Lerma recalls that the consignor pushed with his ideas at a time when the Art Club (and the milieu then, by extension) were raving over Philippine modernists. “We [and the faculty then] were all about modernism. We weren’t looking at Amorsolo or the other conservative artists,” he quips.   

As such, the Art Club during Lerma’s time invited artists like Ang Kiukok, Cesar Legaspi, and J. Elizalde Navarro over to Ateneo. They would also visit the residences of these artists—a privilege at the time, as artists weren’t simply allowing access to just about anybody. “If Ang Kiukok didn’t like you, you wouldn’t get an invitation to his home!” Lerma emphasizes. So, the fact that [this Lianben consignor got to foster a relationship with the artists then] demonstrated his genuine interest in their works. You cannot craft sincerity—the best artists always felt that.”

Members of the Ateneo Arts Club visiting the late National Artist Ang Kiukok in the early 1990s.

These close-knit relationships also informed the state of the Philippine art market at the time, wherein first sales were primarily done through gallery shows and independent dealers. “These dealers operated by word-of-mouth and pure trust. They would go around people’s homes, show paintings, and transact. It was quite the ‘Wild, Wild, West’ situation; the more trustworthy ones had the confidence, and they knew how to [do business well],” he muses. 

However, it wasn’t until years later that the secondary art market—the resale of works through auctions and other gallery events—had a more formal scene in the form of Salcedo Auctions and León Gallery, both of which were established in 2010.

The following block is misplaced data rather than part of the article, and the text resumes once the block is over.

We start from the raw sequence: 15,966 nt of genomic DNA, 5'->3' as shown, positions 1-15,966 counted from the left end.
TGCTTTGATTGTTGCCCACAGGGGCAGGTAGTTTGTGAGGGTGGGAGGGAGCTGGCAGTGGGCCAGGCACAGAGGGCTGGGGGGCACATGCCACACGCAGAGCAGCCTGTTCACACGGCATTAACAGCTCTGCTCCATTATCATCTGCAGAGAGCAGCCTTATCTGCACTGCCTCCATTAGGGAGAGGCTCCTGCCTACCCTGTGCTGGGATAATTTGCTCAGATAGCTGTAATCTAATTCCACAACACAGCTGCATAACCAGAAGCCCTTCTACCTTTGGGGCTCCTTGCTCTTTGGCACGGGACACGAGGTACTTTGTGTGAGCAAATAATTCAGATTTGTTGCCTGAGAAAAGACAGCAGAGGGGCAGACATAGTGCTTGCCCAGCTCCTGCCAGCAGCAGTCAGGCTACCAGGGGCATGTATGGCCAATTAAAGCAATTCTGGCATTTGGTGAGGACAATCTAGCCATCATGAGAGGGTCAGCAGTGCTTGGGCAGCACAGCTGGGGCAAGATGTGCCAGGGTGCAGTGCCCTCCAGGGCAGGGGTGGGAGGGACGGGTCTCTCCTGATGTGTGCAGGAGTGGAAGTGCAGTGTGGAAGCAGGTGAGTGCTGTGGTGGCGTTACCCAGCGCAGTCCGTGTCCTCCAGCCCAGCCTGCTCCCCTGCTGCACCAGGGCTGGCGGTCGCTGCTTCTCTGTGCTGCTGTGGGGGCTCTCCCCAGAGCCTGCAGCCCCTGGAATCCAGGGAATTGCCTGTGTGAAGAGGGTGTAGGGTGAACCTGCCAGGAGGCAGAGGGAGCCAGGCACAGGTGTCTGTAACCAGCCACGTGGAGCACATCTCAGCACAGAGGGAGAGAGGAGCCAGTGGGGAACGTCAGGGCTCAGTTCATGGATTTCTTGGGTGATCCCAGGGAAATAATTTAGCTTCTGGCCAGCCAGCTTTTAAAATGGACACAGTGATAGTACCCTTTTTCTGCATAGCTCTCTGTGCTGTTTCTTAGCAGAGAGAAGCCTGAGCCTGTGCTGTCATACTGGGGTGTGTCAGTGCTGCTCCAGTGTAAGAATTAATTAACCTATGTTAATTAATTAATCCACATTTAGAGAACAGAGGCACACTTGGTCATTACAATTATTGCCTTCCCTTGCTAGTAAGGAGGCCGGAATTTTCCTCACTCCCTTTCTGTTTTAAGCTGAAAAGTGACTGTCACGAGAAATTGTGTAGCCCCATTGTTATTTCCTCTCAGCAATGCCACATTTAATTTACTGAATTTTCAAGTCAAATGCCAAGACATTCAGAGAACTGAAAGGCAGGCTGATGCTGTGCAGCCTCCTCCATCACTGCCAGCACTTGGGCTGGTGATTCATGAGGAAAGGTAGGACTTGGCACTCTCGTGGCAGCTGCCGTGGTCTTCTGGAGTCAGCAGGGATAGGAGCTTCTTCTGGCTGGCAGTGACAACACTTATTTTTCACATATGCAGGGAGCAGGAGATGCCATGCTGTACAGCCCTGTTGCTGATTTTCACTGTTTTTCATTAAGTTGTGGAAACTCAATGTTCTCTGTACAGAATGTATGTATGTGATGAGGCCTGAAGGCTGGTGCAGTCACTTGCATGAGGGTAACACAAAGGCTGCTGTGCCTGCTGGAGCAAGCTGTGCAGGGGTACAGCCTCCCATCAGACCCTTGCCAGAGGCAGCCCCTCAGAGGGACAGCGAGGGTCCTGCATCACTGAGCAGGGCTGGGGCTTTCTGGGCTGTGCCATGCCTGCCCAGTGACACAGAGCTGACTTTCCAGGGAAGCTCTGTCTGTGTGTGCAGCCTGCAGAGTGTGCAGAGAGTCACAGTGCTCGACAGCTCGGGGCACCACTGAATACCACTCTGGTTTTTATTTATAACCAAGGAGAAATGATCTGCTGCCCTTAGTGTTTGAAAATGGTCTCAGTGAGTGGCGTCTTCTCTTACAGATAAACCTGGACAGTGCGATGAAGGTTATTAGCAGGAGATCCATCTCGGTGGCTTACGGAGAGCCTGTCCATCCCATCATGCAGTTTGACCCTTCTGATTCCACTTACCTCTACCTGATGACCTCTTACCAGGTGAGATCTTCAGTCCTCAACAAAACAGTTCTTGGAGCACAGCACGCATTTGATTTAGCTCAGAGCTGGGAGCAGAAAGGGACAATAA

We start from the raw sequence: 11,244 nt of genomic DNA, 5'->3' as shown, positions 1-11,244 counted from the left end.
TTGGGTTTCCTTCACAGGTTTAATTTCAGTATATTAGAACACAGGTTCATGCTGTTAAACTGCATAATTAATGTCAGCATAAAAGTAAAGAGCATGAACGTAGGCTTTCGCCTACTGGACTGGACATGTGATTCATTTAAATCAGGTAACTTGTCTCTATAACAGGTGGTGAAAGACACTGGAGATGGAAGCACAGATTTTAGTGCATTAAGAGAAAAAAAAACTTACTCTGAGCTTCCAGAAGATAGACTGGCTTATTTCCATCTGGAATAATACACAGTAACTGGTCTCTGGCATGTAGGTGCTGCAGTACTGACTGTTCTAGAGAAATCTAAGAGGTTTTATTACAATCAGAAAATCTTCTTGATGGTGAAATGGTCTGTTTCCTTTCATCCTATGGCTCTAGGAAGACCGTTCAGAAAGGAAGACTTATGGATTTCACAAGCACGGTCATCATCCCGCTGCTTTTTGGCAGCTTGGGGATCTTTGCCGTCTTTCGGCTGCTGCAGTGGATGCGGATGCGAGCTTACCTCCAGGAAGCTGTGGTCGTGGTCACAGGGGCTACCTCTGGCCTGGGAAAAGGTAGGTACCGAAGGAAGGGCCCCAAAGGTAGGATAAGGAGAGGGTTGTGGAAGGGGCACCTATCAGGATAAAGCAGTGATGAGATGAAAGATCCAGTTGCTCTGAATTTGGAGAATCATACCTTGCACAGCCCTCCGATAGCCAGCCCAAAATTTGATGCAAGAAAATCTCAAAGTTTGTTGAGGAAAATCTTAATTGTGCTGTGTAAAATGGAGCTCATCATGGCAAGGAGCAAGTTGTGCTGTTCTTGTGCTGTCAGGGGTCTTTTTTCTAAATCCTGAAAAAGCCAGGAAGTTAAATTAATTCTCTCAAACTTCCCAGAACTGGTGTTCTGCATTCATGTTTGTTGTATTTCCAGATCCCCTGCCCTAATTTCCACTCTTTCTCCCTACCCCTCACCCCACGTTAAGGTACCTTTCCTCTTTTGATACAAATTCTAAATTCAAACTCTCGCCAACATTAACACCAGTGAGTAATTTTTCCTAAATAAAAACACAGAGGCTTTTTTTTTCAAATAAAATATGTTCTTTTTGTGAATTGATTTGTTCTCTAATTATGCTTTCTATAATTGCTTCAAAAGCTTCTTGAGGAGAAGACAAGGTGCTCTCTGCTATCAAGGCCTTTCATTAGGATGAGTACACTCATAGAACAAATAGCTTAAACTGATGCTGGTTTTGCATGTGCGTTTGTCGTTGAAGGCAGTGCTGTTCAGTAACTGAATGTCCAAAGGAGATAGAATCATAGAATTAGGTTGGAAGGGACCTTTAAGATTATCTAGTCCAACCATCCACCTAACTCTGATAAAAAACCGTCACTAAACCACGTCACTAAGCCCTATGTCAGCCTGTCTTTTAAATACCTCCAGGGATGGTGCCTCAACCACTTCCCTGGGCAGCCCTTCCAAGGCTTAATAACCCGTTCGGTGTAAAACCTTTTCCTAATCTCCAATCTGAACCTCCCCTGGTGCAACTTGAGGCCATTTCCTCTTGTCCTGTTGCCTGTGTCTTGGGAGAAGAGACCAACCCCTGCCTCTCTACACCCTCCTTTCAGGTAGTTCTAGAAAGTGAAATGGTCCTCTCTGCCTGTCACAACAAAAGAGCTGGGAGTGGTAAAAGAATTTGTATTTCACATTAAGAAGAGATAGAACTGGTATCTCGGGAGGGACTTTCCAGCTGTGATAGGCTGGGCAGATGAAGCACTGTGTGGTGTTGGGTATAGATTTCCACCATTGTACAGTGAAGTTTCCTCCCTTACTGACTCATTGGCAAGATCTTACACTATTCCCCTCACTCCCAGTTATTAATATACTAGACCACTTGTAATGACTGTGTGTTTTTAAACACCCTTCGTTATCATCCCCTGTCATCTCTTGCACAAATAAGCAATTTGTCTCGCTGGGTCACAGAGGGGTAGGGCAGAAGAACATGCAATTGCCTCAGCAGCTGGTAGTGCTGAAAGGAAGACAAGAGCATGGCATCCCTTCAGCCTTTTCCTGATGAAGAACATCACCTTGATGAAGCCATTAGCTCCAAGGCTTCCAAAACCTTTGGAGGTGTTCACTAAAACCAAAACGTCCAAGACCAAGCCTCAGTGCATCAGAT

“Prior to the auctions, you didn’t know the demand vis-a-vis the perceived value [of a painting], because you never got to test it,” Lerma notes, which is quite fascinating given that commercial art galleries have been around in the Philippines since the mid-1950s. “The practice is not new, but it was not conducted in a more formal way.”

Full Circle

That Lerma eventually went into the auction scene in 2010—years after taking the helm of museum director and chief curator of the Ateneo Art Gallery from Torres in 2001—seems like a confirmation of the consignor’s ideas back in 1992, which Lerma already lauded at the time. That the same consignor would offer the Lianben for auction through Lerma is a more serendipitous full-circle moment. 

“We have to take the aspect [of investment in art] seriously. [But also,] you need to stay true to what makes value in the market. Art is not just a commodity—you have to appraise what it means, what it represents, what it encapsulates from and about life.”

It’s a way of viewing art that Lerma brings from his extensive academic experience combined with his years in the auction scene. As such, it’s also the foundation on which Obliteration 2,  the highlight of this year’s Under the Tree: The Wish Life, rests upon. 

“Once [this Lianben and the other works up for auction find their new homes,] I do hope it’s not just there because of an interior decorator’s decision. When it comes to works like these with great value and particular price levels, you really have to work [hard to get them], take care of them, and give them the necessary care that they deserve,” Lerma hopes.

“More than two decades have passed since [the previous owner got this piece and cherished it.] I hope it goes to a place where it will continue to be valued.”

The new lifestyle.